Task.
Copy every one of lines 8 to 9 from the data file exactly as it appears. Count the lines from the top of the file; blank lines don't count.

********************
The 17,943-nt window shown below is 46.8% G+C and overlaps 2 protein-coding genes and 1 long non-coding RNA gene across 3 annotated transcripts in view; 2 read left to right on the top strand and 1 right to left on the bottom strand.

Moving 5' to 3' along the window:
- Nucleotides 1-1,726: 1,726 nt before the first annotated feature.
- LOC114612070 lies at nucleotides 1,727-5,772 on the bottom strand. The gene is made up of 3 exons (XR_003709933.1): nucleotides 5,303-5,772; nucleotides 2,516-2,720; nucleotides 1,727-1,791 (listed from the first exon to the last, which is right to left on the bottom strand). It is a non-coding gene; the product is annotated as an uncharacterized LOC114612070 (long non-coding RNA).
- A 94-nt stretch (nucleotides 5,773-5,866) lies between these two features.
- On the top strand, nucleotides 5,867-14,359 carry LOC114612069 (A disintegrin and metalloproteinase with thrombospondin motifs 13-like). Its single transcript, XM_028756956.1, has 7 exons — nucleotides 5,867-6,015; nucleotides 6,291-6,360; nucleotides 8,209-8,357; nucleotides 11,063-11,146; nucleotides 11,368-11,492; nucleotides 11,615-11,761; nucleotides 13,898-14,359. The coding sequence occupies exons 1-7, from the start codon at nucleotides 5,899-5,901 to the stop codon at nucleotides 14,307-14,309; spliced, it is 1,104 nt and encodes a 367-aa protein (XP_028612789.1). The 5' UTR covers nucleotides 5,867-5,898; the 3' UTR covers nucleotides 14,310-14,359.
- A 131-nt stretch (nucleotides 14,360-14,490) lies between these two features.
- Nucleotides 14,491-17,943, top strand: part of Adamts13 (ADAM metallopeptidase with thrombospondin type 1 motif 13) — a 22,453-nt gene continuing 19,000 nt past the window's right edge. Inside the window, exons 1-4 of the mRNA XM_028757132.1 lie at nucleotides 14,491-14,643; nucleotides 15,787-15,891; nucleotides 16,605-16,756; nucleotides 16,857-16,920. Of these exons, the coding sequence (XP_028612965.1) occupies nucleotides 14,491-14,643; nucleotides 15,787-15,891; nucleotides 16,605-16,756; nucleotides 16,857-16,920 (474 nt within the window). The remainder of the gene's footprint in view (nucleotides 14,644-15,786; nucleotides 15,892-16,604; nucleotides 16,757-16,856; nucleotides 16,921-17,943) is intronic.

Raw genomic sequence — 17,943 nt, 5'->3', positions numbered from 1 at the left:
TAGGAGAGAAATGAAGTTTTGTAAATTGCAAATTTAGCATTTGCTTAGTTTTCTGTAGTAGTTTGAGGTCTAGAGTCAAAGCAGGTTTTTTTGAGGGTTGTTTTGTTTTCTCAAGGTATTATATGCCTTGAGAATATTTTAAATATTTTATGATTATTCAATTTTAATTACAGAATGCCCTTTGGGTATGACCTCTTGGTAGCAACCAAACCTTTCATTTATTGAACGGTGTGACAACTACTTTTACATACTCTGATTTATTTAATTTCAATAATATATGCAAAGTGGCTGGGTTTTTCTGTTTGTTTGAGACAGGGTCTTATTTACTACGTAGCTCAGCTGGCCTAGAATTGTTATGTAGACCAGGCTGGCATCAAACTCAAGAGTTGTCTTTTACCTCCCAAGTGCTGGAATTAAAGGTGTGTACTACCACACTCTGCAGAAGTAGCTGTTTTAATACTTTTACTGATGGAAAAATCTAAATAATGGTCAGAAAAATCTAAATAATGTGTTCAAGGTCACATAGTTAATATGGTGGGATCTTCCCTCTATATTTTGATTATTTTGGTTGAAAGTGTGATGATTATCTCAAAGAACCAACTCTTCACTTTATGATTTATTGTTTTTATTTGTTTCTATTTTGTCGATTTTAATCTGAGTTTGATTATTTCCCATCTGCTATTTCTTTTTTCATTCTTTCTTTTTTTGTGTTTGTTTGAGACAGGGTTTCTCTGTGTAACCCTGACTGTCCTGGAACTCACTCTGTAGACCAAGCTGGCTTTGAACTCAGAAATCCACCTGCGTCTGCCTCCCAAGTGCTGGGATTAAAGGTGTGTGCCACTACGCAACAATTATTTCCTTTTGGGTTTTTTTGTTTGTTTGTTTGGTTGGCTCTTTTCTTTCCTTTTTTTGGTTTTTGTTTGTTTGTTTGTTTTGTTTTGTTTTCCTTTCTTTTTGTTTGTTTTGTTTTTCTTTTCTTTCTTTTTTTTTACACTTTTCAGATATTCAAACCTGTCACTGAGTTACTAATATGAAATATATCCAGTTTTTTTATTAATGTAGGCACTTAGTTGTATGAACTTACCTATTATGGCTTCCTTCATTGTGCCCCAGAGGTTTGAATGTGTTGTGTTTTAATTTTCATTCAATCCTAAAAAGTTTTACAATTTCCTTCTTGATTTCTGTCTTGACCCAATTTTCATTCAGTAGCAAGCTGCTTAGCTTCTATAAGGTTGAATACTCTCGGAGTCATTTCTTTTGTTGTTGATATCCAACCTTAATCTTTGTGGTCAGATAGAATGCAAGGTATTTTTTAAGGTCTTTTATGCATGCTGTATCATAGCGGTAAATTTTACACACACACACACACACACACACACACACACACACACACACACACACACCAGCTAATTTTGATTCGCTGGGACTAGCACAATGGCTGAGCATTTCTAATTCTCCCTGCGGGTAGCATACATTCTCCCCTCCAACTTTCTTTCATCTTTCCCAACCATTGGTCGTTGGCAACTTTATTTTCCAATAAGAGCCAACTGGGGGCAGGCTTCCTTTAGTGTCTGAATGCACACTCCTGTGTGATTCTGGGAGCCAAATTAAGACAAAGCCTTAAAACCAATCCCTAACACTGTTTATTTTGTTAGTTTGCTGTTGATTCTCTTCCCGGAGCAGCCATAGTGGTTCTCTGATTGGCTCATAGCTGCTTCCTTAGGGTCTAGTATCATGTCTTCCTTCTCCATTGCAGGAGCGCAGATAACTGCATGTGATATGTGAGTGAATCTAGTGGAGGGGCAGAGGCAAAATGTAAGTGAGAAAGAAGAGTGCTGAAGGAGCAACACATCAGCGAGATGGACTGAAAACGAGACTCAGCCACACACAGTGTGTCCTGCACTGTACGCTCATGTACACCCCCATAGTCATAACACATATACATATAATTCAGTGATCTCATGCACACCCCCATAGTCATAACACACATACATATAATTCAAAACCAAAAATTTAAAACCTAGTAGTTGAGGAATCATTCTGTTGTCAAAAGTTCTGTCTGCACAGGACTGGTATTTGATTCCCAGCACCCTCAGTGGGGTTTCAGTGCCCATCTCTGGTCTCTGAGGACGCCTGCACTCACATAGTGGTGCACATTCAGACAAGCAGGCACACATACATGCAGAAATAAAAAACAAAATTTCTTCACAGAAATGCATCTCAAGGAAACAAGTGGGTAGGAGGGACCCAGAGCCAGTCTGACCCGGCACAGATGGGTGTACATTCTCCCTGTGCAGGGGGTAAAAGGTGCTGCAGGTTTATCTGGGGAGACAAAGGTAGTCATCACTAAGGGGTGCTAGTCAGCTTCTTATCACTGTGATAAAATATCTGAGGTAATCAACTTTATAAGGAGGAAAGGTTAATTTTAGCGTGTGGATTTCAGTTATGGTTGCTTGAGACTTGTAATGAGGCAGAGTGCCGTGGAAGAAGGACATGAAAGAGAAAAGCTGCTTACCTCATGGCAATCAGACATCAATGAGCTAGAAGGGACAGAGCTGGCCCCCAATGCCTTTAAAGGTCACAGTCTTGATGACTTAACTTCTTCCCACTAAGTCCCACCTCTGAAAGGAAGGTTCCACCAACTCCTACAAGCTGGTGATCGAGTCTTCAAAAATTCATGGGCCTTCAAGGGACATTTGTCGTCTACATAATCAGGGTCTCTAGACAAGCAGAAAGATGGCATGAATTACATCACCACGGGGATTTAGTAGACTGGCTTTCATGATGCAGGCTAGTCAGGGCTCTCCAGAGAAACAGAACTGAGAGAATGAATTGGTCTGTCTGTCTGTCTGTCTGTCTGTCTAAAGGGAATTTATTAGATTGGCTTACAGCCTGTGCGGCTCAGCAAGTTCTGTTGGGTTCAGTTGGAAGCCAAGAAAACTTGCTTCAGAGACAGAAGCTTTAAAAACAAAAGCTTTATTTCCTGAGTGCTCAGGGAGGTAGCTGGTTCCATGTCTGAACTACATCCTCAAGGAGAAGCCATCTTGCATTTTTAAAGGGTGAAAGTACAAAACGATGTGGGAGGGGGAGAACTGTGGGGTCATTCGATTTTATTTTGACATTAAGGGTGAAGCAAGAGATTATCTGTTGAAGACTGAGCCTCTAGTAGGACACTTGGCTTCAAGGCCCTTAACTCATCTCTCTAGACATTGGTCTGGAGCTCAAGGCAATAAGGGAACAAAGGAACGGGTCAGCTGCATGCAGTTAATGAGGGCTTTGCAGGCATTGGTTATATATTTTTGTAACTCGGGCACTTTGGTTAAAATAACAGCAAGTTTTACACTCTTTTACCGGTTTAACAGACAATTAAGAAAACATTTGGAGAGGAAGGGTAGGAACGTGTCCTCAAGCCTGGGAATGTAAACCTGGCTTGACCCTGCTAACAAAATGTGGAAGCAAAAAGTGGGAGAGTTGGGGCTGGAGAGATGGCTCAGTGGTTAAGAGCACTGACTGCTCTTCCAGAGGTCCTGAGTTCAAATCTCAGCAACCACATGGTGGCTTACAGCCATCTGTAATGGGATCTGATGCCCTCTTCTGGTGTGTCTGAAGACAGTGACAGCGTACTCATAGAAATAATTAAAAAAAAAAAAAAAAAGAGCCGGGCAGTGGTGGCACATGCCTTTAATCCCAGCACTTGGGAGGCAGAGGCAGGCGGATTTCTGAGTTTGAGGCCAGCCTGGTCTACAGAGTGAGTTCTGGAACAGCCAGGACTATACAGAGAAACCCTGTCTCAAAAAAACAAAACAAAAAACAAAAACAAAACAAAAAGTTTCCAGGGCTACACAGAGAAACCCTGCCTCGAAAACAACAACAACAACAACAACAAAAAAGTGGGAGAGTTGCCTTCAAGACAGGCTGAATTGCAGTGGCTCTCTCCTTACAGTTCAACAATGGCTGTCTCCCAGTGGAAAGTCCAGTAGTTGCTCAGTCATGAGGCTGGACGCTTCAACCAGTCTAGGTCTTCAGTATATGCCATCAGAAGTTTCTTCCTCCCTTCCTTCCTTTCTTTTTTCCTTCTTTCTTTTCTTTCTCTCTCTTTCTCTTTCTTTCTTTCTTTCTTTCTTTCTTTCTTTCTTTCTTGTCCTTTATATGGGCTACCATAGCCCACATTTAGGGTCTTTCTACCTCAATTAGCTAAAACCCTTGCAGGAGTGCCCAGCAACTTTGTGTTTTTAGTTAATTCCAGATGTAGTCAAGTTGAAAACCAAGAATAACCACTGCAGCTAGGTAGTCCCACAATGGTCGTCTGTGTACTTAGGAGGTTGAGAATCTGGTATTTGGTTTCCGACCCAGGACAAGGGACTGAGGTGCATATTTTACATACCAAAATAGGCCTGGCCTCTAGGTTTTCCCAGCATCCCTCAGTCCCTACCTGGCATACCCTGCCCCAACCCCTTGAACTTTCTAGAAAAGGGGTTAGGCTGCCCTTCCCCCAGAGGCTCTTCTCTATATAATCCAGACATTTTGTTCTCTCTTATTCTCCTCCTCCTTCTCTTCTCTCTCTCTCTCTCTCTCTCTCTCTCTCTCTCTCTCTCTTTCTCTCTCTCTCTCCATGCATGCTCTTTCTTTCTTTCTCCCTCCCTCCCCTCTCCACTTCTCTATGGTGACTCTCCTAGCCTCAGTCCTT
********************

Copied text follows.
- Nucleotides 14,491-17,943, top strand: part of Adamts13 (ADAM metallopeptidase with thrombospondin type 1 motif 13) — a 22,453-nt gene continuing 19,000 nt past the window's right edge. Inside the window, exons 1-4 of the mRNA XM_028757132.1 lie at nucleotides 14,491-14,643; nucleotides 15,787-15,891; nucleotides 16,605-16,756; nucleotides 16,857-16,920. Of these exons, the coding sequence (XP_028612965.1) occupies nucleotides 14,491-14,643; nucleotides 15,787-15,891; nucleotides 16,605-16,756; nucleotides 16,857-16,920 (474 nt within the window). The remainder of the gene's footprint in view (nucleotides 14,644-15,786; nucleotides 15,892-16,604; nucleotides 16,757-16,856; nucleotides 16,921-17,943) is intronic.

Raw genomic sequence — 17,943 nt, 5'->3', positions numbered from 1 at the left: